Laforin and malin knockout mice have normal glucose disposal and insulin sensitivity

Anna De Paoli-Roach, Dyann M. Segvich, Catalina M. Meyer, Yasmeen Rahimi, Carolyn A. Worby, Matthew S. Gentry, Peter Roach

Research output: Contribution to journalArticle

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Abstract

Lafora disease is a fatal, progressive myoclonus epilepsy caused in ~90% of cases by mutations in the EPM2A or EPM2B genes. Characteristic of the disease is the formation of Lafora bodies, insoluble deposits containing abnormal glycogen-like material in many tissues, including neurons, muscle, heart and liver. Because glycogen is important for glucose homeostasis, the aberrant glycogen metabolism in Lafora disease might disturb whole-body glucose handling. Indeed, Vernia et al. [Vernia, S., Heredia, M., Criado, O., Rodriguez de Cordoba, S., Garcia-Roves, P.M., Cansell, C., Denis, R., Luquet, S., Foufelle, F., Ferre, P. et al. (2011) Laforin, a dual-specificity phosphatase involved in Lafora disease, regulates insulin response and whole-body energy balance in mice. Hum. Mol. Genet., 20, 2571-2584] reported that Epm2a2/2 mice had enhanced glucose disposal and insulin sensitivity, leading them to suggest that laforin, the Epm2a gene product, is involved in insulin signaling. We analyzed 3-month- and 6-7-month-old Epm2a2/2 mice and observed no differences in glucose tolerance tests (GTTs) or insulin tolerance tests (ITTs) compared with wild-type mice of matched genetic background. At 3 months, Epm2b2/2 mice also showed no differences in GTTs and ITTs. In the 6-7-month-old Epm2a2/2 mice, there was no evidence for increased insulin stimulation of the phosphorylation of Akt, GSK-3 or S6 in skeletal muscle, liver and heart. From metabolic analyses, these animals were normal with regard to food intake, oxygen consumption, energy expenditure and respiratory exchange ratio. By dual-energy X-ray absorptiometry scan, body composition was unaltered at 3 or 6-7 months of age. Echocardiography showed no defects of cardiac function in Epm2a2/2 or Epm2b2/2 mice. We conclude that laforin and malin have no effect on whole-body glucose metabolism and insulin sensitivity, and that laforin is not involved in insulin signaling.

Original languageEnglish
Article numberddr598
Pages (from-to)1604-1610
Number of pages7
JournalHuman Molecular Genetics
Volume21
Issue number7
DOIs
StatePublished - Apr 2012

Fingerprint

Knockout Mice
Insulin Resistance
Lafora Disease
Glucose
Insulin
Glycogen
Glucose Tolerance Test
Dual-Specificity Phosphatases
Progressive Myoclonic Epilepsy
Glycogen Synthase Kinase 3
Viverridae
S 6
Liver
Photon Absorptiometry
Body Composition
Oxygen Consumption
Energy Metabolism
Genes
Echocardiography
Myocardium

ASJC Scopus subject areas

  • Genetics
  • Genetics(clinical)
  • Molecular Biology

Cite this

Laforin and malin knockout mice have normal glucose disposal and insulin sensitivity. / De Paoli-Roach, Anna; Segvich, Dyann M.; Meyer, Catalina M.; Rahimi, Yasmeen; Worby, Carolyn A.; Gentry, Matthew S.; Roach, Peter.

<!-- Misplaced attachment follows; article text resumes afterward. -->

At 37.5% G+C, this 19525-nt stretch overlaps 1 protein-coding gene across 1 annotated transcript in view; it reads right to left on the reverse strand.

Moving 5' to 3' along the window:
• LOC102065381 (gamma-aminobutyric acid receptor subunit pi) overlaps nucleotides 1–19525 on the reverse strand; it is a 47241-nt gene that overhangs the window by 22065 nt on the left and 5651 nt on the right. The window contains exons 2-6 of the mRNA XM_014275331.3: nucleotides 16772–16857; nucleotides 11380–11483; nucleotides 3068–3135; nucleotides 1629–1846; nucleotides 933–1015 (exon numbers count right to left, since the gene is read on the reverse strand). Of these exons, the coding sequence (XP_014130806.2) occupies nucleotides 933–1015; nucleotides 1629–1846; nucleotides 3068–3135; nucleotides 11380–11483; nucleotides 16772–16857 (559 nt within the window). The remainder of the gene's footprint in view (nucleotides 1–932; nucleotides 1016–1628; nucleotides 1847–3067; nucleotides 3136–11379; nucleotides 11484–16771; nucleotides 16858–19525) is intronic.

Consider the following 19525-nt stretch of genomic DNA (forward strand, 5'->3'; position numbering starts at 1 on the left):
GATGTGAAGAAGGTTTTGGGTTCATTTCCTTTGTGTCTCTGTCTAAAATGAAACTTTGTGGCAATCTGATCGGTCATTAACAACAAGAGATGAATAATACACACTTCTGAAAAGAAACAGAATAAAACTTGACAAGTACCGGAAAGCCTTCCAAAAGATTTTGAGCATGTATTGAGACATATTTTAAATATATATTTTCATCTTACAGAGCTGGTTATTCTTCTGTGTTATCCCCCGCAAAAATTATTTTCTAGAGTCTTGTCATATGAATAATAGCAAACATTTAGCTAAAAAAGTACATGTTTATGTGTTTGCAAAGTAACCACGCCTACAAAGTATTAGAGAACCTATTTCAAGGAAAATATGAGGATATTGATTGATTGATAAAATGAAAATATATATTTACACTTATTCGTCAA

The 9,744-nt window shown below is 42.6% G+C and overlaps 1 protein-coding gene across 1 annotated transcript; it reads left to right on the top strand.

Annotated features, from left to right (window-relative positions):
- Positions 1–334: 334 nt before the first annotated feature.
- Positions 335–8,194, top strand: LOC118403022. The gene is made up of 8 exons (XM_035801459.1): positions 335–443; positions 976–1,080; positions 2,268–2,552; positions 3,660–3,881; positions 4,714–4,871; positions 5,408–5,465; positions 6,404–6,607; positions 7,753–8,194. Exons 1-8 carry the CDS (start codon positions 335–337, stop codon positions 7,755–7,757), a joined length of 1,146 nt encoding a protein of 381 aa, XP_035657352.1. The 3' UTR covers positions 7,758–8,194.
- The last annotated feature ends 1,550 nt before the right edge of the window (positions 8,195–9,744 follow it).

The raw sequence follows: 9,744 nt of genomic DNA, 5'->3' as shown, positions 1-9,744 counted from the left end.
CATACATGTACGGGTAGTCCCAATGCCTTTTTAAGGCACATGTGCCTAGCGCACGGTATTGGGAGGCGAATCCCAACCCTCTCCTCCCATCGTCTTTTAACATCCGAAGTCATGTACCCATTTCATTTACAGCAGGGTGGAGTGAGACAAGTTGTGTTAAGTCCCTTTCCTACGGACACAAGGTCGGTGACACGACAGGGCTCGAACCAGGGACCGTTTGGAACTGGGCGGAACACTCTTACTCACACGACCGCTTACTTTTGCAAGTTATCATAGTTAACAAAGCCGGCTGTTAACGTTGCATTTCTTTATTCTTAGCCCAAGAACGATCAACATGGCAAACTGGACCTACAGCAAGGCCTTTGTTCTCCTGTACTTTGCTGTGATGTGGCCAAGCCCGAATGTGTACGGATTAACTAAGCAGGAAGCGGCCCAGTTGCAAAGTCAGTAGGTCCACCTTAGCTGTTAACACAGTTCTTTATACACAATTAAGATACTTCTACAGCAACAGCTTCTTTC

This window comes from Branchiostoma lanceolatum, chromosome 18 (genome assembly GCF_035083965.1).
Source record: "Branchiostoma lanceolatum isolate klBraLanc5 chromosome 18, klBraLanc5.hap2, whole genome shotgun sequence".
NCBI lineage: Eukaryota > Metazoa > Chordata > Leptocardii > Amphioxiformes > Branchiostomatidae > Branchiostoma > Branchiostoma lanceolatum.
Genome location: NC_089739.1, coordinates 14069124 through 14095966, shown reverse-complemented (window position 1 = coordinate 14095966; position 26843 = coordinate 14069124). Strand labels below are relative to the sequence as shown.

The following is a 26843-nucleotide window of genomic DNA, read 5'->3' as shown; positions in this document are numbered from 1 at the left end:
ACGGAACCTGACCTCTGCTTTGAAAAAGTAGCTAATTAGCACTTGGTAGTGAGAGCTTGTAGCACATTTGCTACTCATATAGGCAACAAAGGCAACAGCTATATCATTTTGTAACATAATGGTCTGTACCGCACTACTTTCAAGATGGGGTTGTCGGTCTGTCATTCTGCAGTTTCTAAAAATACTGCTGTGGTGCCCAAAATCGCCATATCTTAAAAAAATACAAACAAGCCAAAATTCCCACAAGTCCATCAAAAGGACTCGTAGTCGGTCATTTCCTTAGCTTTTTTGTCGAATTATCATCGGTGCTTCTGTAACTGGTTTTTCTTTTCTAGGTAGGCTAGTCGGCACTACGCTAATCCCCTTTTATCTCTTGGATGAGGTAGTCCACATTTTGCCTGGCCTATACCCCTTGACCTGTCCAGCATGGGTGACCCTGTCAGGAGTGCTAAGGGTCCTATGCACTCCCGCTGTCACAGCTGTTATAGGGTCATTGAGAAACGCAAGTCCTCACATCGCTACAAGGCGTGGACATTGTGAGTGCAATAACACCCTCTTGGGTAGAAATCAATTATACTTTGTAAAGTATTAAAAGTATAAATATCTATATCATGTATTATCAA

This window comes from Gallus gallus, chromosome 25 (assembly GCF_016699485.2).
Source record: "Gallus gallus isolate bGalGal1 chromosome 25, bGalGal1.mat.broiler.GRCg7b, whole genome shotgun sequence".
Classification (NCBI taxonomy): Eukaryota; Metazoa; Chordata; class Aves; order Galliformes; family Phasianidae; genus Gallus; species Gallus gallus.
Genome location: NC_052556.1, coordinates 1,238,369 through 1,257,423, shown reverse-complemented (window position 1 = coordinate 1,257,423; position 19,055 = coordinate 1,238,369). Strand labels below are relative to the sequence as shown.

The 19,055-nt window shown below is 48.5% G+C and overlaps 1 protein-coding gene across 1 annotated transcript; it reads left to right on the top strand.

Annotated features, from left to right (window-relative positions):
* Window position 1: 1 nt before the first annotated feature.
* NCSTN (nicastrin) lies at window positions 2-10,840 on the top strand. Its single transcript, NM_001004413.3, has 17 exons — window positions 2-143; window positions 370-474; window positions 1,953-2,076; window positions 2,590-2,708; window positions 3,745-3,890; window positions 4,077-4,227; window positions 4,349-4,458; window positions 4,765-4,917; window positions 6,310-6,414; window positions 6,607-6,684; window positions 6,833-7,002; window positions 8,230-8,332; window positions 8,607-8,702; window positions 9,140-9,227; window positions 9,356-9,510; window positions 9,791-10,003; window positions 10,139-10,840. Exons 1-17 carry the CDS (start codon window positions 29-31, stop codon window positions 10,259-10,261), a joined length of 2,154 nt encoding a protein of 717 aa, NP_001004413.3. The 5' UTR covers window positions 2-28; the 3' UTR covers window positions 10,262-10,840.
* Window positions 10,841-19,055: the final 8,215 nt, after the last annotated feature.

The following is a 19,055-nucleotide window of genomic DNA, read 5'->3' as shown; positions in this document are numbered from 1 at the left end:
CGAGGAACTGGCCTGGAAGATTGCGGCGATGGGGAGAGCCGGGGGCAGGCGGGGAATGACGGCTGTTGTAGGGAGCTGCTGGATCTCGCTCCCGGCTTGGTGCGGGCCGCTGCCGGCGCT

In: Human Molecular Genetics, Vol. 21, No. 7, ddr598, 04.2012, p. 1604-1610.

Research output: Contribution to journalArticle

De Paoli-Roach, Anna ; Segvich, Dyann M. ; Meyer, Catalina M. ; Rahimi, Yasmeen ; Worby, Carolyn A. ; Gentry, Matthew S. ; Roach, Peter. / Laforin and malin knockout mice have normal glucose disposal and insulin sensitivity. In: Human Molecular Genetics. 2012 ; Vol. 21, No. 7. pp. 1604-1610.
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abstract = "Lafora disease is a fatal, progressive myoclonus epilepsy caused in ~90{\%} of cases by mutations in the EPM2A or EPM2B genes. Characteristic of the disease is the formation of Lafora bodies, insoluble deposits containing abnormal glycogen-like material in many tissues, including neurons, muscle, heart and liver. Because glycogen is important for glucose homeostasis, the aberrant glycogen metabolism in Lafora disease might disturb whole-body glucose handling. Indeed, Vernia et al. [Vernia, S., Heredia, M., Criado, O., Rodriguez de Cordoba, S., Garcia-Roves, P.M., Cansell, C., Denis, R., Luquet, S., Foufelle, F., Ferre, P. et al. (2011) Laforin, a dual-specificity phosphatase involved in Lafora disease, regulates insulin response and whole-body energy balance in mice. Hum. Mol. Genet., 20, 2571-2584] reported that Epm2a2/2 mice had enhanced glucose disposal and insulin sensitivity, leading them to suggest that laforin, the Epm2a gene product, is involved in insulin signaling. We analyzed 3-month- and 6-7-month-old Epm2a2/2 mice and observed no differences in glucose tolerance tests (GTTs) or insulin tolerance tests (ITTs) compared with wild-type mice of matched genetic background. At 3 months, Epm2b2/2 mice also showed no differences in GTTs and ITTs. In the 6-7-month-old Epm2a2/2 mice, there was no evidence for increased insulin stimulation of the phosphorylation of Akt, GSK-3 or S6 in skeletal muscle, liver and heart. From metabolic analyses, these animals were normal with regard to food intake, oxygen consumption, energy expenditure and respiratory exchange ratio. By dual-energy X-ray absorptiometry scan, body composition was unaltered at 3 or 6-7 months of age. Echocardiography showed no defects of cardiac function in Epm2a2/2 or Epm2b2/2 mice. We conclude that laforin and malin have no effect on whole-body glucose metabolism and insulin sensitivity, and that laforin is not involved in insulin signaling.",
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